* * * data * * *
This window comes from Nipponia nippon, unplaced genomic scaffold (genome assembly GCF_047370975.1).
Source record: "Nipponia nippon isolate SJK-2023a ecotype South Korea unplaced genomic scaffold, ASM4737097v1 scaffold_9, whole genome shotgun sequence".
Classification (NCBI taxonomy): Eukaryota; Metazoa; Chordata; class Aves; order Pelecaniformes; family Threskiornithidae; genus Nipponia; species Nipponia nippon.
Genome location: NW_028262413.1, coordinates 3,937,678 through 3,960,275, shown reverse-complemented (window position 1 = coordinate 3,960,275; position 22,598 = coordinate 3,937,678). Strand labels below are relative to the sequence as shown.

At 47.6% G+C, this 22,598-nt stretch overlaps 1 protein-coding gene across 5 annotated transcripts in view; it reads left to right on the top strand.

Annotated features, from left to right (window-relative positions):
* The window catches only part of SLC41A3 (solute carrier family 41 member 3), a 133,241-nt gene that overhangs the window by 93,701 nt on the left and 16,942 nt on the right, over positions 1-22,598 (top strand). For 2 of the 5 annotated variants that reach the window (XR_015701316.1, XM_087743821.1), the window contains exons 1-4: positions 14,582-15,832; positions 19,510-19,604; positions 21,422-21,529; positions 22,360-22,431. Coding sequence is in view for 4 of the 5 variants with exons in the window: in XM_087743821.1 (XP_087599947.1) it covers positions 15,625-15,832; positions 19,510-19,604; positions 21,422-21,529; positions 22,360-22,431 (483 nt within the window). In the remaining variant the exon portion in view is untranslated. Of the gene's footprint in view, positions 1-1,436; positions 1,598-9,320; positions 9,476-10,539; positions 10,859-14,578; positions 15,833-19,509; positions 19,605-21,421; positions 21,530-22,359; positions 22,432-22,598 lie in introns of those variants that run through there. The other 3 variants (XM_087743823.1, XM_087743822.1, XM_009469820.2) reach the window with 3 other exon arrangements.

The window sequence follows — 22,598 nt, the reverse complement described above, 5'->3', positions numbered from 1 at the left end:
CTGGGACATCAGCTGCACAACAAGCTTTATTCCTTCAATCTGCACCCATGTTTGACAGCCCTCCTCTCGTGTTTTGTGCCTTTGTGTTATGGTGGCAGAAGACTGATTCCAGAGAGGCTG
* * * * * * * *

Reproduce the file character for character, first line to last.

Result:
This window comes from Nipponia nippon, unplaced genomic scaffold (genome assembly GCF_047370975.1).
Source record: "Nipponia nippon isolate SJK-2023a ecotype South Korea unplaced genomic scaffold, ASM4737097v1 scaffold_9, whole genome shotgun sequence".
Classification (NCBI taxonomy): Eukaryota; Metazoa; Chordata; class Aves; order Pelecaniformes; family Threskiornithidae; genus Nipponia; species Nipponia nippon.
Genome location: NW_028262413.1, coordinates 3,937,678 through 3,960,275, shown reverse-complemented (window position 1 = coordinate 3,960,275; position 22,598 = coordinate 3,937,678). Strand labels below are relative to the sequence as shown.

At 47.6% G+C, this 22,598-nt stretch overlaps 1 protein-coding gene across 5 annotated transcripts in view; it reads left to right on the top strand.

Annotated features, from left to right (window-relative positions):
* The window catches only part of SLC41A3 (solute carrier family 41 member 3), a 133,241-nt gene that overhangs the window by 93,701 nt on the left and 16,942 nt on the right, over positions 1-22,598 (top strand). For 2 of the 5 annotated variants that reach the window (XR_015701316.1, XM_087743821.1), the window contains exons 1-4: positions 14,582-15,832; positions 19,510-19,604; positions 21,422-21,529; positions 22,360-22,431. Coding sequence is in view for 4 of the 5 variants with exons in the window: in XM_087743821.1 (XP_087599947.1) it covers positions 15,625-15,832; positions 19,510-19,604; positions 21,422-21,529; positions 22,360-22,431 (483 nt within the window). In the remaining variant the exon portion in view is untranslated. Of the gene's footprint in view, positions 1-1,436; positions 1,598-9,320; positions 9,476-10,539; positions 10,859-14,578; positions 15,833-19,509; positions 19,605-21,421; positions 21,530-22,359; positions 22,432-22,598 lie in introns of those variants that run through there. The other 3 variants (XM_087743823.1, XM_087743822.1, XM_009469820.2) reach the window with 3 other exon arrangements.

The window sequence follows — 22,598 nt, the reverse complement described above, 5'->3', positions numbered from 1 at the left end:
CTGGGACATCAGCTGCACAACAAGCTTTATTCCTTCAATCTGCACCCATGTTTGACAGCCCTCCTCTCGTGTTTTGTGCCTTTGTGTTATGGTGGCAGAAGACTGATTCCAGAGAGGCTG